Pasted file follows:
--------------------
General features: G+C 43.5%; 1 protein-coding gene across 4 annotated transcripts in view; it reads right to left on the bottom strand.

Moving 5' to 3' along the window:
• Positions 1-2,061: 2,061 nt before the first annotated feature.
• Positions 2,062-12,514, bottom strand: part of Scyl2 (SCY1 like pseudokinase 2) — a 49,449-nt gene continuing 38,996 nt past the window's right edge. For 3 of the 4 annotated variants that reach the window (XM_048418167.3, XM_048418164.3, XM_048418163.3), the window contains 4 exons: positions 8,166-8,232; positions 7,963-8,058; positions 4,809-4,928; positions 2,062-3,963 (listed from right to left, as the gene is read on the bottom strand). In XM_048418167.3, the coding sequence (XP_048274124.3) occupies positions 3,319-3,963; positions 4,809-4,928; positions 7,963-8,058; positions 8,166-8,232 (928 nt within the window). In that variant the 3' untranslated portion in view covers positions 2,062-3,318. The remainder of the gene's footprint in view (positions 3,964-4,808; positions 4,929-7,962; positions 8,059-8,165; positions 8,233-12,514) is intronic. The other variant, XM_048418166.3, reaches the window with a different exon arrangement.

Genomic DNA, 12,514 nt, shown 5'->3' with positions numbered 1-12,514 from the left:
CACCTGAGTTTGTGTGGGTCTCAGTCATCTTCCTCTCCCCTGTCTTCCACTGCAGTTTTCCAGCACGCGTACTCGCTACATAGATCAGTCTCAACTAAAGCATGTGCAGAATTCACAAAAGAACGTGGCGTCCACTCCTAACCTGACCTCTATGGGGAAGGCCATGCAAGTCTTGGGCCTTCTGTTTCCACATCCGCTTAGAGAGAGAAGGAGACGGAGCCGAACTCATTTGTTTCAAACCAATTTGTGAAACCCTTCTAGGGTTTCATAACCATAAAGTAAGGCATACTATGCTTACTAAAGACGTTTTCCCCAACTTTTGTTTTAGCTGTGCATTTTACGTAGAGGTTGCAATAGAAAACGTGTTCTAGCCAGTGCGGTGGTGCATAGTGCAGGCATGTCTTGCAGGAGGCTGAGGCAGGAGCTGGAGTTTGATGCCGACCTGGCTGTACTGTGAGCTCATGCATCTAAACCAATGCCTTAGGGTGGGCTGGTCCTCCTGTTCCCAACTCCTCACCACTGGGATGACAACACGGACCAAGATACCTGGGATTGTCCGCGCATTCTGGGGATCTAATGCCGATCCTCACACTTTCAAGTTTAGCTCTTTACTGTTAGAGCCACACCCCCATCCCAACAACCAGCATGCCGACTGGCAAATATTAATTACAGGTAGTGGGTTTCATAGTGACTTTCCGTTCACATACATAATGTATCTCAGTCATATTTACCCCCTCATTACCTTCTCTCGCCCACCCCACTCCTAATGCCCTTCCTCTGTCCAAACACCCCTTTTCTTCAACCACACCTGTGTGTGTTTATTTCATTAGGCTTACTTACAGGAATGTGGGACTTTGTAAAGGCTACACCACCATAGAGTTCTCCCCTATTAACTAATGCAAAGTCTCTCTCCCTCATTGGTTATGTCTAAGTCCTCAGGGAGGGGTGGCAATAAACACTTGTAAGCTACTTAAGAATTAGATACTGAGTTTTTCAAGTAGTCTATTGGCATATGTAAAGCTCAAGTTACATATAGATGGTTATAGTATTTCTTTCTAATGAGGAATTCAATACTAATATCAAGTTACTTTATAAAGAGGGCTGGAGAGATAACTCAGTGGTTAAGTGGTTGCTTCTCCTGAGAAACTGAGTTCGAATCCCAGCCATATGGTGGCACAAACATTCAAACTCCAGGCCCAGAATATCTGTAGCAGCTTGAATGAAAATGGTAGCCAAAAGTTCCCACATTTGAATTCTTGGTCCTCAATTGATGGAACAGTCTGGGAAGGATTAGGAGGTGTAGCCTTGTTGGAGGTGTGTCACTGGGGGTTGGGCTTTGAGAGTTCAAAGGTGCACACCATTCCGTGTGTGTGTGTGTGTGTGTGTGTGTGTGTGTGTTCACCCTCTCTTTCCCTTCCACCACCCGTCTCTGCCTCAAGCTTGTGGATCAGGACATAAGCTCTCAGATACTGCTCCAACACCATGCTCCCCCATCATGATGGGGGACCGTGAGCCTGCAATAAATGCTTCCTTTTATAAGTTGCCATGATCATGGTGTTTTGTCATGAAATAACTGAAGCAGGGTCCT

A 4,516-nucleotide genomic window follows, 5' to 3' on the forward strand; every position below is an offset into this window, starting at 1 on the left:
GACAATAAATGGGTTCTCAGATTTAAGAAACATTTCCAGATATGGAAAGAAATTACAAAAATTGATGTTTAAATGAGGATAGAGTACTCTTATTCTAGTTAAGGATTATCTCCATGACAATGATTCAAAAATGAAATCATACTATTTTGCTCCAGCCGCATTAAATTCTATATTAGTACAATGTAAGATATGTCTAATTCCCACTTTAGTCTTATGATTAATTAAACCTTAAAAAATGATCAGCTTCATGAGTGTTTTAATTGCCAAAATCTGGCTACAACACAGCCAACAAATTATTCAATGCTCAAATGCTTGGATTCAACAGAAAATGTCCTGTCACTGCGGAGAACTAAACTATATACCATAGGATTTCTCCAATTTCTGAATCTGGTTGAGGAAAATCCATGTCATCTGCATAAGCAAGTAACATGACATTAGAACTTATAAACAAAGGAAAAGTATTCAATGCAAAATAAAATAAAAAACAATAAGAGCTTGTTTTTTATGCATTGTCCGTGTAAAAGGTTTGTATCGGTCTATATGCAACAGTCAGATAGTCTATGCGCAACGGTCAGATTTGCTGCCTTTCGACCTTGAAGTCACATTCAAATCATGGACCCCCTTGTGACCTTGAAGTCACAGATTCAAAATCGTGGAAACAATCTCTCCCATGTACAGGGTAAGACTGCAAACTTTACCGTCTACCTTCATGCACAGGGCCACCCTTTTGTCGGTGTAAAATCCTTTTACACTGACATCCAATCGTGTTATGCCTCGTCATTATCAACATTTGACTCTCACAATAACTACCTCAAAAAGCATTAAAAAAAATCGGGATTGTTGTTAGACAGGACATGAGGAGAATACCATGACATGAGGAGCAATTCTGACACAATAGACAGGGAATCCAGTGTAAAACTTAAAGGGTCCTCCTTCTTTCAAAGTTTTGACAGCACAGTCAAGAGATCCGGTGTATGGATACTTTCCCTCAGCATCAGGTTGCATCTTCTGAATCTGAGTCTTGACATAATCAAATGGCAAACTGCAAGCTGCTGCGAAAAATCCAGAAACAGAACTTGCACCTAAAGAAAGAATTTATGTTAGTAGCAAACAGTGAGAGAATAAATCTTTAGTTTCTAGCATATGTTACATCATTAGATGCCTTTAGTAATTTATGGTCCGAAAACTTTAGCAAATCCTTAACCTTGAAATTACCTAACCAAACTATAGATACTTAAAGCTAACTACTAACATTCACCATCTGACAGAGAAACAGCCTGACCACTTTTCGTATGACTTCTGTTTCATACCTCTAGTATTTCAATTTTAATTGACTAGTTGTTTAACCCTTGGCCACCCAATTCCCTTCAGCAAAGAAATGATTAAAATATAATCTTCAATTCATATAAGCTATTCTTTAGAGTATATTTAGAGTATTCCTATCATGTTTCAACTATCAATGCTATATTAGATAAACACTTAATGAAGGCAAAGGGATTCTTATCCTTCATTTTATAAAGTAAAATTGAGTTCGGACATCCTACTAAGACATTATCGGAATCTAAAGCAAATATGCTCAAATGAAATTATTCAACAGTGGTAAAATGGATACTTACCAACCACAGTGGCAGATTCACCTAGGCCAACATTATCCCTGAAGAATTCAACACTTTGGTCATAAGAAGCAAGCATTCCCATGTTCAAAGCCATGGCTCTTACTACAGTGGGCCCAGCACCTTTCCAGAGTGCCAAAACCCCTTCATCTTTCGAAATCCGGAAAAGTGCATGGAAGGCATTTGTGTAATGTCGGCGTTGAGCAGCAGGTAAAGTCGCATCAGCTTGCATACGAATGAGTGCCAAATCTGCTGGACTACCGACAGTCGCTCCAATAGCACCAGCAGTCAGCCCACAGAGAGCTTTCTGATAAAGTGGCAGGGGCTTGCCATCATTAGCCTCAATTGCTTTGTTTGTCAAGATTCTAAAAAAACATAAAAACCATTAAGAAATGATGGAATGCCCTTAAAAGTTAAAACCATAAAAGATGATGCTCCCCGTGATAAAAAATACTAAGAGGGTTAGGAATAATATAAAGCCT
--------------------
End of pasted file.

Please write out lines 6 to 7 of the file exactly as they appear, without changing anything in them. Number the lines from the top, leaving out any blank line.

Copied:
CACCTGAGTTTGTGTGGGTCTCAGTCATCTTCCTCTCCCCTGTCTTCCACTGCAGTTTTCCAGCACGCGTACTCGCTACATAGATCAGTCTCAACTAAAGCATGTGCAGAATTCACAAAAGAACGTGGCGTCCACTCCTAACCTGACCTCTATGGGGAAGGCCATGCAAGTCTTGGGCCTTCTGTTTCCACATCCGCTTAGAGAGAGAAGGAGACGGAGCCGAACTCATTTGTTTCAAACCAATTTGTGAAACCCTTCTAGGGTTTCATAACCATAAAGTAAGGCATACTATGCTTACTAAAGACGTTTTCCCCAACTTTTGTTTTAGCTGTGCATTTTACGTAGAGGTTGCAATAGAAAACGTGTTCTAGCCAGTGCGGTGGTGCATAGTGCAGGCATGTCTTGCAGGAGGCTGAGGCAGGAGCTGGAGTTTGATGCCGACCTGGCTGTACTGTGAGCTCATGCATCTAAACCAATGCCTTAGGGTGGGCTGGTCCTCCTGTTCCCAACTCCTCACCACTGGGATGACAACACGGACCAAGATACCTGGGATTGTCCGCGCATTCTGGGGATCTAATGCCGATCCTCACACTTTCAAGTTTAGCTCTTTACTGTTAGAGCCACACCCCCATCCCAACAACCAGCATGCCGACTGGCAAATATTAATTACAGGTAGTGGGTTTCATAGTGACTTTCCGTTCACATACATAATGTATCTCAGTCATATTTACCCCCTCATTACCTTCTCTCGCCCACCCCACTCCTAATGCCCTTCCTCTGTCCAAACACCCCTTTTCTTCAACCACACCTGTGTGTGTTTATTTCATTAGGCTTACTTACAGGAATGTGGGACTTTGTAAAGGCTACACCACCATAGAGTTCTCCCCTATTAACTAATGCAAAGTCTCTCTCCCTCATTGGTTATGTCTAAGTCCTCAGGGAGGGGTGGCAATAAACACTTGTAAGCTACTTAAGAATTAGATACTGAGTTTTTCAAGTAGTCTATTGGCATATGTAAAGCTCAAGTTACATATAGATGGTTATAGTATTTCTTTCTAATGAGGAATTCAATACTAATATCAAGTTACTTTATAAAGAGGGCTGGAGAGATAACTCAGTGGTTAAGTGGTTGCTTCTCCTGAGAAACTGAGTTCGAATCCCAGCCATATGGTGGCACAAACATTCAAACTCCAGGCCCAGAATATCTGTAGCAGCTTGAATGAAAATGGTAGCCAAAAGTTCCCACATTTGAATTCTTGGTCCTCAATTGATGGAACAGTCTGGGAAGGATTAGGAGGTGTAGCCTTGTTGGAGGTGTGTCACTGGGGGTTGGGCTTTGAGAGTTCAAAGGTGCACACCATTCCGTGTGTGTGTGTGTGTGTGTGTGTGTGTGTGTGTTCACCCTCTCTTTCCCTTCCACCACCCGTCTCTGCCTCAAGCTTGTGGATCAGGACATAAGCTCTCAGATACTGCTCCAACACCATGCTCCCCCATCATGATGGGGGACCGTGAGCCTGCAATAAATGCTTCCTTTTATAAGTTGCCATGATCATGGTGTTTTGTCATGAAATAACTGAAGCAGGGTCCT

A 4,516-nucleotide genomic window follows, 5' to 3' on the forward strand; every position below is an offset into this window, starting at 1 on the left: